TORONTO -- The Blue Jays wrap up Summer Camp in Toronto on Monday, which will be the last time they take the field at Rogers Centre until their home opener in 2021.
While their 2020 “home” is still up in the air, the past couple of weeks in Toronto have been an opportunity for the club to round out competitions left over from Spring Training and get a better feel for the health of several players who were battling injuries earlier in the year.
Fans only saw snippets, including two televised intrasquad games, but from inside the ballpark, here’s who stood out:
RHP Nate Pearson
Soon enough, Pearson will simply be a pitcher for the Toronto Blue Jays and we can start topping these lists with someone else. Until that time comes -- whether it’s Opening Day or, more likely, the second trip through the rotation -- the Blue Jays' top prospect will enjoy a few more days of being Toronto’s next big thing.
Pearson used the shutdown to refine his breaking pitches, and the specificity of Pearson’s work tends to yield tangible results quite quickly. What he does on the mound is set up by what he does off the mound, and that, as much as his rare physical gifts, is why the Blue Jays believe in his sky-high ceiling.
“Nate doesn’t have to do anything to impress us,” said pitching coach Pete Walker earlier in camp. “He’s really in a great place right now, and he’s continuing to refine his stuff. He’s got a power arm as we all know. His secondary stuff is really coming along nicely. He doesn’t have to do anything different than what he’s doing right now.”
RHP Jordan Romano
Romano’s name has generated different levels of buzz over the past 18 months as a potential back-end bullpen arm, but it’s finally started to come together recently. After fading late in 2019 following his MLB debut, Romano has entered '20 looking stronger. He’s also narrowed his focus to two pitches: his fastball and slider.
In past offseasons, Romano had focused on developing a changeup. That’s always a goal for a pitcher, but it’s also good to know when to pull the parachute. With a fastball that Romano intends to use up in the zone more often and a slider that Walker calls “devastating”, the door is wide open for the Canadian.
UTIL Santiago Espinal
Blue Jays fans tend to have a soft spot in their hearts for utility infielders, and Espinal is stepping right into that. Acquired from the Red Sox for Steve Pearce in 2018, the 25-year-old Dominican can play all over the diamond while still providing some value at the plate with his line-drive stroke. He’s given himself every opportunity to impact this roster this year, but starting next season, he could be a legitimate and full-time part of this club with more value than many will expect.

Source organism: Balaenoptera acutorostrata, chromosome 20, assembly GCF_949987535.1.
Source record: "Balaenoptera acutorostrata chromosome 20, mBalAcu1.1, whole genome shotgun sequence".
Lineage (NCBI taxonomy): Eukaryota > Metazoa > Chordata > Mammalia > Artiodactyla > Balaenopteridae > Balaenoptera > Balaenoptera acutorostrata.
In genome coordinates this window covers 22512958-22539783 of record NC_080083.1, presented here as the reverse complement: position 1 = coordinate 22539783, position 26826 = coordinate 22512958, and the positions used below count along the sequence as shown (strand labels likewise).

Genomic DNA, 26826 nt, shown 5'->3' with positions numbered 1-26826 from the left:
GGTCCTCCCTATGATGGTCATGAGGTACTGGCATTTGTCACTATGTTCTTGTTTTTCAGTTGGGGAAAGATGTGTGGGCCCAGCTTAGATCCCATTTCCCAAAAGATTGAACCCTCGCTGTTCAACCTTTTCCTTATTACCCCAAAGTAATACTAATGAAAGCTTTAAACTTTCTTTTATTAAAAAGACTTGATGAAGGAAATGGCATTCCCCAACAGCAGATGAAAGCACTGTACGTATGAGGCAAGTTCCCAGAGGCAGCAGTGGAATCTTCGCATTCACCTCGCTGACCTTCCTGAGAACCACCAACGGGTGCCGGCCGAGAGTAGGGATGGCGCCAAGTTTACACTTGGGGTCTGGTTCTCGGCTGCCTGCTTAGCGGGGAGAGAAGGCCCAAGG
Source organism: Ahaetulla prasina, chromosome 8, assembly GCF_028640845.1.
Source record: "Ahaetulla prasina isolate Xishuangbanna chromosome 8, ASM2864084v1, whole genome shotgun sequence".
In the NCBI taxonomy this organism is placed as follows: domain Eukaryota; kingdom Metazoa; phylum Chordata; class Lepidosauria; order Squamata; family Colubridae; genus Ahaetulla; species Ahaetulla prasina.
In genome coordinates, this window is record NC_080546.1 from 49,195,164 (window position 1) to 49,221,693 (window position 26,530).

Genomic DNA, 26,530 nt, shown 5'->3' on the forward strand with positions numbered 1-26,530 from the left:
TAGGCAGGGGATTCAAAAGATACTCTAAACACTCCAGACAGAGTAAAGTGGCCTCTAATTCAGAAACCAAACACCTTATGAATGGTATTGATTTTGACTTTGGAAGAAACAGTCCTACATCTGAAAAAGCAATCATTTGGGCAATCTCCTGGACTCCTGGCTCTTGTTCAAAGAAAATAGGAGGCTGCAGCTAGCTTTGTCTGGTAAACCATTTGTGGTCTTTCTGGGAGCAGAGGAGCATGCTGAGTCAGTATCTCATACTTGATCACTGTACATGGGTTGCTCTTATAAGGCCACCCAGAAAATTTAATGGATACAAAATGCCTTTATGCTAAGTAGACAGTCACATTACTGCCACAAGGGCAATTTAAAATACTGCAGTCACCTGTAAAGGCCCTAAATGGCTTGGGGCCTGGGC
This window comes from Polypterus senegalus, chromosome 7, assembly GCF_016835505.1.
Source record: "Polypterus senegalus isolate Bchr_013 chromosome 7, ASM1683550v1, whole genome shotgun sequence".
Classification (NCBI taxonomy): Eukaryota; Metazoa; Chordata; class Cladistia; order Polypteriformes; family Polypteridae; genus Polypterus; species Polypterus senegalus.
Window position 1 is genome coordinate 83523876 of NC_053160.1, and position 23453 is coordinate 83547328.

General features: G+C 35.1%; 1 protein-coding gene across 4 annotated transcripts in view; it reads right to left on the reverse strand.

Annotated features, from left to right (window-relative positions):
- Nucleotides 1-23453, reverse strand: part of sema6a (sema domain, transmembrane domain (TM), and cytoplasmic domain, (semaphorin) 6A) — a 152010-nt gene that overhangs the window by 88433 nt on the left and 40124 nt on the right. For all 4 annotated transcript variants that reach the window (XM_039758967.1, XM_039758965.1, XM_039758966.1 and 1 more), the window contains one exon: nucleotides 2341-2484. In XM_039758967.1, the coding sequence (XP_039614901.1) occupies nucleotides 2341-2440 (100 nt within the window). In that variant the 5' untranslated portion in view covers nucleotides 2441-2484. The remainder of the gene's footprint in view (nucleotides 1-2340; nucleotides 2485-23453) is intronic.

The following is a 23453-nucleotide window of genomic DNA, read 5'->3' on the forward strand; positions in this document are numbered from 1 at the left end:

RHP Rafael Dolis
Dolis had his appendix removed in Spring Training and was likely to miss the original Opening Day, but now he’ll get his shot. If manager Charlie Montoyo needed three outs ahead of closer Ken Giles in a one-run game today, it’s likely he'd turn to Dolis. The highest praise for Dolis actually might have come from Giles himself.
“I’ve watched every one of his outings and his bullpens since we got him here,” Giles said. “His stuff is just electric. It’s stuff that I haven’t seen in a long time. It’s going to be a great tool for our team to have someone like that in the back end of our bullpen.”
LHP Ryan Borucki
Borucki will be on the edge of that fifth-starter competition over the next couple of days, but could just as easily impact this roster as a bulk reliever or spot starter down the road. Regardless, he’s finally healthy, which is evident in his voice just as much as it is his pitching. With that confidence back, Walker is reminded of Borucki when he broke through in 2018.
“He’s right there right now. He does look good and he feels good,” Walker said. “He’s got a lot of life in his fastball and we’ve shortened up his slider into more of a cutter. His delivery is sound right now.”